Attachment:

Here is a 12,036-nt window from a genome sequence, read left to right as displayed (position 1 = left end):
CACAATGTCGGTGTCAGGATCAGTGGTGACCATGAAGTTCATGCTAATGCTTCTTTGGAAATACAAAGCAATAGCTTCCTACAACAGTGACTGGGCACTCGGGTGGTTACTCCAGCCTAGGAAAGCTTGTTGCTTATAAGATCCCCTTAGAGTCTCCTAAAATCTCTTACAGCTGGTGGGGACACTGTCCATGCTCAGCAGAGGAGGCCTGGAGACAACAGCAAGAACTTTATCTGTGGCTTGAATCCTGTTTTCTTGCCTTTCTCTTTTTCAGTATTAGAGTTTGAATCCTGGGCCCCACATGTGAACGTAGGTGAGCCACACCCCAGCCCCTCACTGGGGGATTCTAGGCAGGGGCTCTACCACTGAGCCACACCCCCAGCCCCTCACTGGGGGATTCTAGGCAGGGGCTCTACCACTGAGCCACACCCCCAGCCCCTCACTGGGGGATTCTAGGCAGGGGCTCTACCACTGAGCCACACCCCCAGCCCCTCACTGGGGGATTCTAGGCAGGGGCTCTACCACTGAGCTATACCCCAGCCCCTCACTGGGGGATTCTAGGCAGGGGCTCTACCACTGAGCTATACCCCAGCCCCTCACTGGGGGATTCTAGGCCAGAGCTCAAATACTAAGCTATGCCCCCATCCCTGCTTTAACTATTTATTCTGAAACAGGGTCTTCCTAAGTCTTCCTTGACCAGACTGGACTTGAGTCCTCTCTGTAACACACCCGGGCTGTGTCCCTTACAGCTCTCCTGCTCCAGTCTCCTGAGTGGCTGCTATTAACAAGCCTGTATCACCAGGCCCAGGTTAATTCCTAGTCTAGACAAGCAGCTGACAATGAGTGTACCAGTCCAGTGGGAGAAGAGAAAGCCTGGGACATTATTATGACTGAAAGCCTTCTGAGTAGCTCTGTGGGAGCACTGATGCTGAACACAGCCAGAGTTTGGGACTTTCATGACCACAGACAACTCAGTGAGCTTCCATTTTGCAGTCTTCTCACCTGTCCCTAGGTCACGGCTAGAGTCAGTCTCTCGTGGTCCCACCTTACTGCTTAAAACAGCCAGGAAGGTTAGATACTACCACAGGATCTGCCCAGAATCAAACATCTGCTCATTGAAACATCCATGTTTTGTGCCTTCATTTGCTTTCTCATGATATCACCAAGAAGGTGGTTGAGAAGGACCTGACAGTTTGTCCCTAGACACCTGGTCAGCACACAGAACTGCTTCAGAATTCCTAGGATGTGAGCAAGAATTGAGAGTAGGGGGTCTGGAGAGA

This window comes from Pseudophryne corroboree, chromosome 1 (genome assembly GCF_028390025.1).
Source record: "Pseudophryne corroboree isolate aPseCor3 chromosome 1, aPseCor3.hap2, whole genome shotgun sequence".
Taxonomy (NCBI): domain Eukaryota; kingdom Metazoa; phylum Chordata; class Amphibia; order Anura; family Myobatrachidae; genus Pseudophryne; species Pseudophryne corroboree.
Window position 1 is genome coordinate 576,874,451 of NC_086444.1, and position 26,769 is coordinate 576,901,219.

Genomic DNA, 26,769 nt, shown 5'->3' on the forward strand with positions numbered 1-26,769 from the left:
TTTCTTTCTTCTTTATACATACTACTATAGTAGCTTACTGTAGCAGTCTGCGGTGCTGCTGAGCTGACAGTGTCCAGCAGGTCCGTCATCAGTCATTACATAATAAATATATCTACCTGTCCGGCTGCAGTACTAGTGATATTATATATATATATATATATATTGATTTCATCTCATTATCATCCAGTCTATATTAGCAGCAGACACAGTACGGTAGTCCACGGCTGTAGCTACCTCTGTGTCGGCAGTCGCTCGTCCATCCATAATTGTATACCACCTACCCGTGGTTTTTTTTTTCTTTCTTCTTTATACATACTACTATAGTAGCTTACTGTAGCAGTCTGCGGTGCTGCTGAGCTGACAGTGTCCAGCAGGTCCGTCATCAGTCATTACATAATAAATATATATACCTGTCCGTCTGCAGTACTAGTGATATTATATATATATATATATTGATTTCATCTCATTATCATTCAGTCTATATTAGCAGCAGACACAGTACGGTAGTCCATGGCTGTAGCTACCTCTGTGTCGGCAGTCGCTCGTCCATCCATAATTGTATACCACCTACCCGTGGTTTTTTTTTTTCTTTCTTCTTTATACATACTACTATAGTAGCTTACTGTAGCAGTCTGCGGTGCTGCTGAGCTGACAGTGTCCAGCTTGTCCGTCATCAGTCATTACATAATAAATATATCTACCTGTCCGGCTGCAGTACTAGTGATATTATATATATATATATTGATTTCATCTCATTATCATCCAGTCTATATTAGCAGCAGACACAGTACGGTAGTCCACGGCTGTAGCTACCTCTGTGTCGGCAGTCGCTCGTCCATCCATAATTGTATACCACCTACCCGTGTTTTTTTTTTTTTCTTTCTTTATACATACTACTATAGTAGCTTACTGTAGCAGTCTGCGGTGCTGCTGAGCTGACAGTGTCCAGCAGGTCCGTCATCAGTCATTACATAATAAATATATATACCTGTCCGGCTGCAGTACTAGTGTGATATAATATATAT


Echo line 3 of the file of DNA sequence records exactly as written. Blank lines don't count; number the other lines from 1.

This window comes from Pseudophryne corroboree, chromosome 1 (genome assembly GCF_028390025.1).